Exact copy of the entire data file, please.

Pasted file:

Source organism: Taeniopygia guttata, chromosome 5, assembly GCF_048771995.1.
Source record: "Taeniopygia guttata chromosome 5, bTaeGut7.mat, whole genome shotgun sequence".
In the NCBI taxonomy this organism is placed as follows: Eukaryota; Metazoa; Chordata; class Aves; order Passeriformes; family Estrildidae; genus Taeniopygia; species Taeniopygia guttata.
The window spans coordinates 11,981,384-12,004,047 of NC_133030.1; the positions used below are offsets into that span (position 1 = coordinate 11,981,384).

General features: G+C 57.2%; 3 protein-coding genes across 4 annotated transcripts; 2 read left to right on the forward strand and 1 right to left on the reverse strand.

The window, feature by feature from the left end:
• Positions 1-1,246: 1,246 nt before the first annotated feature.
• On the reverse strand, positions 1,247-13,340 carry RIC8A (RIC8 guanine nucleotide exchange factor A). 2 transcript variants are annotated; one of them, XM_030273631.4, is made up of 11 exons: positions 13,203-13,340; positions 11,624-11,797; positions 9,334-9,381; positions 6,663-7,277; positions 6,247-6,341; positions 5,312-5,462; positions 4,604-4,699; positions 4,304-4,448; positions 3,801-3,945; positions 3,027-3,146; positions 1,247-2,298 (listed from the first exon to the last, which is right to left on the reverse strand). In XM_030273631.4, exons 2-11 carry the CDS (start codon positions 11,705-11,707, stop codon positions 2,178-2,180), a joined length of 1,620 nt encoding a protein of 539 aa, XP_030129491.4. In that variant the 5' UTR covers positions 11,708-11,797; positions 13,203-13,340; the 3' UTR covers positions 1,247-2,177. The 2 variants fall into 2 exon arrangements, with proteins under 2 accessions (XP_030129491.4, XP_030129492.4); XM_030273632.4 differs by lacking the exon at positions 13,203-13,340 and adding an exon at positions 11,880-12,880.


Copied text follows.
Source organism: Taeniopygia guttata, chromosome 5, assembly GCF_048771995.1.
Source record: "Taeniopygia guttata chromosome 5, bTaeGut7.mat, whole genome shotgun sequence".
In the NCBI taxonomy this organism is placed as follows: Eukaryota; Metazoa; Chordata; class Aves; order Passeriformes; family Estrildidae; genus Taeniopygia; species Taeniopygia guttata.
The window spans coordinates 11,981,384-12,004,047 of NC_133030.1; the positions used below are offsets into that span (position 1 = coordinate 11,981,384).

General features: G+C 57.2%; 3 protein-coding genes across 4 annotated transcripts; 2 read left to right on the forward strand and 1 right to left on the reverse strand.

The window, feature by feature from the left end:
• Positions 1-1,246: 1,246 nt before the first annotated feature.
• On the reverse strand, positions 1,247-13,340 carry RIC8A (RIC8 guanine nucleotide exchange factor A). 2 transcript variants are annotated; one of them, XM_030273631.4, is made up of 11 exons: positions 13,203-13,340; positions 11,624-11,797; positions 9,334-9,381; positions 6,663-7,277; positions 6,247-6,341; positions 5,312-5,462; positions 4,604-4,699; positions 4,304-4,448; positions 3,801-3,945; positions 3,027-3,146; positions 1,247-2,298 (listed from the first exon to the last, which is right to left on the reverse strand). In XM_030273631.4, exons 2-11 carry the CDS (start codon positions 11,705-11,707, stop codon positions 2,178-2,180), a joined length of 1,620 nt encoding a protein of 539 aa, XP_030129491.4. In that variant the 5' UTR covers positions 11,708-11,797; positions 13,203-13,340; the 3' UTR covers positions 1,247-2,177. The 2 variants fall into 2 exon arrangements, with proteins under 2 accessions (XP_030129491.4, XP_030129492.4); XM_030273632.4 differs by lacking the exon at positions 13,203-13,340 and adding an exon at positions 11,880-12,880.